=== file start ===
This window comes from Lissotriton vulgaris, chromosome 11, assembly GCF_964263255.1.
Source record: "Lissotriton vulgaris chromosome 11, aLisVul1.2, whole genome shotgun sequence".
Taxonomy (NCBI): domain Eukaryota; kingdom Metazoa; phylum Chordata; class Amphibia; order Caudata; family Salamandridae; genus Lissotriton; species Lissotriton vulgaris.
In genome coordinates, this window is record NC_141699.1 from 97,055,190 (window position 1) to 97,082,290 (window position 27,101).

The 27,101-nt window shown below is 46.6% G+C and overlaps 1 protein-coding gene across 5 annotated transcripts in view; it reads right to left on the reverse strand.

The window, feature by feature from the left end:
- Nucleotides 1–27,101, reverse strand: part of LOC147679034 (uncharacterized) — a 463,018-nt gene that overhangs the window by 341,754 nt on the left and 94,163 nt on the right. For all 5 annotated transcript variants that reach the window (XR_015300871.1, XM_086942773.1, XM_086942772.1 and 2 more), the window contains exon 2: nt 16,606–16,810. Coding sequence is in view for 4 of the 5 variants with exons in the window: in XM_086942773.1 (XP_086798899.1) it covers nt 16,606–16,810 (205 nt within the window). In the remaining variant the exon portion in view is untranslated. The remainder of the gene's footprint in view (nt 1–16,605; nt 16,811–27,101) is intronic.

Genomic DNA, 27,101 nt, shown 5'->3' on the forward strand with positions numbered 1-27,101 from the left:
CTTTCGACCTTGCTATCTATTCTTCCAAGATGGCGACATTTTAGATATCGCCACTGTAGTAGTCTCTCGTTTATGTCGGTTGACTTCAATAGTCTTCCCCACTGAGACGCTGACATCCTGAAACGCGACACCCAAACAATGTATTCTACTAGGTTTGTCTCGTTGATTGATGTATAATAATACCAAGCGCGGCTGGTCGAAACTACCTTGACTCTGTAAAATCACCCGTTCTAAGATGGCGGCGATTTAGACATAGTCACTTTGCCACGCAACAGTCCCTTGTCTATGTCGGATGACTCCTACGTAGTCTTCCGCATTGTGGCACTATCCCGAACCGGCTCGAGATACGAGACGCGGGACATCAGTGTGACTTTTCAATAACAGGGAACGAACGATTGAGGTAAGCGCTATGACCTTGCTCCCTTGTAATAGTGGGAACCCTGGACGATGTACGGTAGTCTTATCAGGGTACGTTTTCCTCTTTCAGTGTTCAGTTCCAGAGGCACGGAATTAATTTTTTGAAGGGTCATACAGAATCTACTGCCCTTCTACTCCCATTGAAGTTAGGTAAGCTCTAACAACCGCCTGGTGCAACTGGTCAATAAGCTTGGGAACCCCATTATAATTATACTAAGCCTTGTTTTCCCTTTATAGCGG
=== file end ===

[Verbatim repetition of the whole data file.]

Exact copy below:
This window comes from Lissotriton vulgaris, chromosome 11, assembly GCF_964263255.1.
Source record: "Lissotriton vulgaris chromosome 11, aLisVul1.2, whole genome shotgun sequence".
Taxonomy (NCBI): domain Eukaryota; kingdom Metazoa; phylum Chordata; class Amphibia; order Caudata; family Salamandridae; genus Lissotriton; species Lissotriton vulgaris.
In genome coordinates, this window is record NC_141699.1 from 97,055,190 (window position 1) to 97,082,290 (window position 27,101).

The 27,101-nt window shown below is 46.6% G+C and overlaps 1 protein-coding gene across 5 annotated transcripts in view; it reads right to left on the reverse strand.

The window, feature by feature from the left end:
- Nucleotides 1–27,101, reverse strand: part of LOC147679034 (uncharacterized) — a 463,018-nt gene that overhangs the window by 341,754 nt on the left and 94,163 nt on the right. For all 5 annotated transcript variants that reach the window (XR_015300871.1, XM_086942773.1, XM_086942772.1 and 2 more), the window contains exon 2: nt 16,606–16,810. Coding sequence is in view for 4 of the 5 variants with exons in the window: in XM_086942773.1 (XP_086798899.1) it covers nt 16,606–16,810 (205 nt within the window). In the remaining variant the exon portion in view is untranslated. The remainder of the gene's footprint in view (nt 1–16,605; nt 16,811–27,101) is intronic.

Genomic DNA, 27,101 nt, shown 5'->3' on the forward strand with positions numbered 1-27,101 from the left:
CTTTCGACCTTGCTATCTATTCTTCCAAGATGGCGACATTTTAGATATCGCCACTGTAGTAGTCTCTCGTTTATGTCGGTTGACTTCAATAGTCTTCCCCACTGAGACGCTGACATCCTGAAACGCGACACCCAAACAATGTATTCTACTAGGTTTGTCTCGTTGATTGATGTATAATAATACCAAGCGCGGCTGGTCGAAACTACCTTGACTCTGTAAAATCACCCGTTCTAAGATGGCGGCGATTTAGACATAGTCACTTTGCCACGCAACAGTCCCTTGTCTATGTCGGATGACTCCTACGTAGTCTTCCGCATTGTGGCACTATCCCGAACCGGCTCGAGATACGAGACGCGGGACATCAGTGTGACTTTTCAATAACAGGGAACGAACGATTGAGGTAAGCGCTATGACCTTGCTCCCTTGTAATAGTGGGAACCCTGGACGATGTACGGTAGTCTTATCAGGGTACGTTTTCCTCTTTCAGTGTTCAGTTCCAGAGGCACGGAATTAATTTTTTGAAGGGTCATACAGAATCTACTGCCCTTCTACTCCCATTGAAGTTAGGTAAGCTCTAACAACCGCCTGGTGCAACTGGTCAATAAGCTTGGGAACCCCATTATAATTATACTAAGCCTTGTTTTCCCTTTATAGCGG